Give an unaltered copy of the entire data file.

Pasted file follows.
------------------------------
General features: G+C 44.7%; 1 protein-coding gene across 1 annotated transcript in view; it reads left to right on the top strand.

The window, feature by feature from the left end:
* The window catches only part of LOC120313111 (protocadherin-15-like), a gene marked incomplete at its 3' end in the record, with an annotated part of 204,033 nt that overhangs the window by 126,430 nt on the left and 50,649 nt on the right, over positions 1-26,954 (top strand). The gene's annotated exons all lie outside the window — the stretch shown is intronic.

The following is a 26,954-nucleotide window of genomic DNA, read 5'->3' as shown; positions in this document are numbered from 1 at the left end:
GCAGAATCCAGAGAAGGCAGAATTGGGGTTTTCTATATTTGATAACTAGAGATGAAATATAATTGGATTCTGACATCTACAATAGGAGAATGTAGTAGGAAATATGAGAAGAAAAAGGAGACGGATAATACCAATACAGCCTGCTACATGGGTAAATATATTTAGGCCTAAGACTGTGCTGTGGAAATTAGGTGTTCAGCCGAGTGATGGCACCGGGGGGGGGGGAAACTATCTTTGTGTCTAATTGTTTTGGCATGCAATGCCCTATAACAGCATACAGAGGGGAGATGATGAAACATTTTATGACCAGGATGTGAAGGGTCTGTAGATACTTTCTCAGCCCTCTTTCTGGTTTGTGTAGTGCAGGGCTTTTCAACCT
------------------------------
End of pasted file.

General features: G+C 44.7%; 1 protein-coding gene across 1 annotated transcript in view; it reads left to right on the top strand.

The window, feature by feature from the left end:
* The window catches only part of LOC120313111 (protocadherin-15-like), a gene marked incomplete at its 3' end in the record, with an annotated part of 204,033 nt that overhangs the window by 126,430 nt on the left and 50,649 nt on the right, over positions 1-26,954 (top strand). The gene's annotated exons all lie outside the window — the stretch shown is intronic.

The following is a 26,954-nucleotide window of genomic DNA, read 5'->3' as shown; positions in this document are numbered from 1 at the left end:
GCAGAATCCAGAGAAGGCAGAATTGGGGTTTTCTATATTTGATAACTAGAGATGAAATATAATTGGATTCTGACATCTACAATAGGAGAATGTAGTAGGAAATATGAGAAGAAAAAGGAGACGGATAATACCAATACAGCCTGCTACATGGGTAAATATATTTAGGCCTAAGACTGTGCTGTGGAAATTAGGTGTTCAGCCGAGTGATGGCACCGGGGGGGGGGGAAACTATCTTTGTGTCTAATTGTTTTGGCATGCAATGCCCTATAACAGCATACAGAGGGGAGATGATGAAACATTTTATGACCAGGATGTGAAGGGTCTGTAGATACTTTCTCAGCCCTCTTTCTGGTTTGTGTAGTGCAGGGCTTTTCAACCT